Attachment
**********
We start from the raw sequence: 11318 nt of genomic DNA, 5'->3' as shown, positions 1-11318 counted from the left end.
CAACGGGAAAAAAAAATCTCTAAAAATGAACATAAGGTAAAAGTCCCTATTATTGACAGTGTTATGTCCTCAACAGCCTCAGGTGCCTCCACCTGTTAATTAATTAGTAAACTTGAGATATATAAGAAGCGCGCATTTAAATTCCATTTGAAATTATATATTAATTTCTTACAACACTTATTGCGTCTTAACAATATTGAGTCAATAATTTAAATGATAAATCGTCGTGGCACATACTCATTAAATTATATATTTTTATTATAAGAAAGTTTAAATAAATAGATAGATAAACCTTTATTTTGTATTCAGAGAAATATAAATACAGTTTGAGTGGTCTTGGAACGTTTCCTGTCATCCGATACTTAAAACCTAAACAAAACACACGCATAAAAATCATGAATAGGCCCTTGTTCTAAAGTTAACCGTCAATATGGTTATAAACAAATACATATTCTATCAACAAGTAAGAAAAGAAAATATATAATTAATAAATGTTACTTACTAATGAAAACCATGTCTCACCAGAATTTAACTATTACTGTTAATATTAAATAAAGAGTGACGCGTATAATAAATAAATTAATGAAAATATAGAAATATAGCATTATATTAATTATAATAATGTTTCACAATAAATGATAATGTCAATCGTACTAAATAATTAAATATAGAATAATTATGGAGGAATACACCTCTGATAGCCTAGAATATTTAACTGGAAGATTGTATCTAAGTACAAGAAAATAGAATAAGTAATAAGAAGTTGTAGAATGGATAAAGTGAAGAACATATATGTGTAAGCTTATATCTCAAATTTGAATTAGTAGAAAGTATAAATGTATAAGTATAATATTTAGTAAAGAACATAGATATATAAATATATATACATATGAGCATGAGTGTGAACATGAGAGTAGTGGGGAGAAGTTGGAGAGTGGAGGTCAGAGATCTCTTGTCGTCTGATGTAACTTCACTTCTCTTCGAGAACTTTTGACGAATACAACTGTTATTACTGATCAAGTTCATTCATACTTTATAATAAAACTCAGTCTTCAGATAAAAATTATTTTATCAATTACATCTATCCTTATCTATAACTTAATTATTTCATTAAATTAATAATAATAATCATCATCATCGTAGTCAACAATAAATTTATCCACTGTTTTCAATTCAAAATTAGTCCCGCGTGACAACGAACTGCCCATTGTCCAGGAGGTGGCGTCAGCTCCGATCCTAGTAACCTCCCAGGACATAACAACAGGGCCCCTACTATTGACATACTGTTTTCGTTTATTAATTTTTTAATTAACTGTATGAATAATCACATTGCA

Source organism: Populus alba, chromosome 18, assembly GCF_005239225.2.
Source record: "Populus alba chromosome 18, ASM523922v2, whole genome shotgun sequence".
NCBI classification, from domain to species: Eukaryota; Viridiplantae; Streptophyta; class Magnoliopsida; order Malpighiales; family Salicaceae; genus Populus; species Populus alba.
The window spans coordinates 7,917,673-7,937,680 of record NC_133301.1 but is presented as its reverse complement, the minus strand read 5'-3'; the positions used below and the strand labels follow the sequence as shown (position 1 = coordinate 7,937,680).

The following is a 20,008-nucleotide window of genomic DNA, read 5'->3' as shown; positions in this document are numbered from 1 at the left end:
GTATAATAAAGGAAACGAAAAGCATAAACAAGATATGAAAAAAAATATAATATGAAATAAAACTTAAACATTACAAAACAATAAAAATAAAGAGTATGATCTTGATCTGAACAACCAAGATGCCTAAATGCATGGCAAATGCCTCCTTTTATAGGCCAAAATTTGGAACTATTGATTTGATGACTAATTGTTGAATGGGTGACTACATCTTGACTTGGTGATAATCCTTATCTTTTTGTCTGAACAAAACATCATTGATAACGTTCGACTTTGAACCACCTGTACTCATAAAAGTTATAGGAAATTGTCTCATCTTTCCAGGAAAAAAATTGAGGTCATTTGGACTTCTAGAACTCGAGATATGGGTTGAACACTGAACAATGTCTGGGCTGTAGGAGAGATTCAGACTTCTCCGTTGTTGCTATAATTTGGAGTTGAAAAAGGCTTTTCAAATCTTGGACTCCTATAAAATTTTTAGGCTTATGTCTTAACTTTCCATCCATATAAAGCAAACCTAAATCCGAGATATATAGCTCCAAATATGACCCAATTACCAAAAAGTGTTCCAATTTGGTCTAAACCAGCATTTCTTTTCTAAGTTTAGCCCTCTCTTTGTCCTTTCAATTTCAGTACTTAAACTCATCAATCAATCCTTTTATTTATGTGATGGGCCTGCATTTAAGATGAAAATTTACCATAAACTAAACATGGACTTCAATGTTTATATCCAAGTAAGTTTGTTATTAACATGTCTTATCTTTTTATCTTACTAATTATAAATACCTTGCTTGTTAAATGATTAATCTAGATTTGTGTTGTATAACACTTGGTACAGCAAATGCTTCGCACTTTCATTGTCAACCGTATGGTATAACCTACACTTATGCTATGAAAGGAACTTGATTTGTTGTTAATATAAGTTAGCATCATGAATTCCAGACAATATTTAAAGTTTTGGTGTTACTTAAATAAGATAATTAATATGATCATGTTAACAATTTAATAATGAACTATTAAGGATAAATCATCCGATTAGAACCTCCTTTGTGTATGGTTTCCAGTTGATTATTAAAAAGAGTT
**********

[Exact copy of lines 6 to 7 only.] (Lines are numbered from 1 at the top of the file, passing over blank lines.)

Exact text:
The window spans coordinates 7,917,673-7,937,680 of record NC_133301.1 but is presented as its reverse complement, the minus strand read 5'-3'; the positions used below and the strand labels follow the sequence as shown (position 1 = coordinate 7,937,680).

The following is a 20,008-nucleotide window of genomic DNA, read 5'->3' as shown; positions in this document are numbered from 1 at the left end: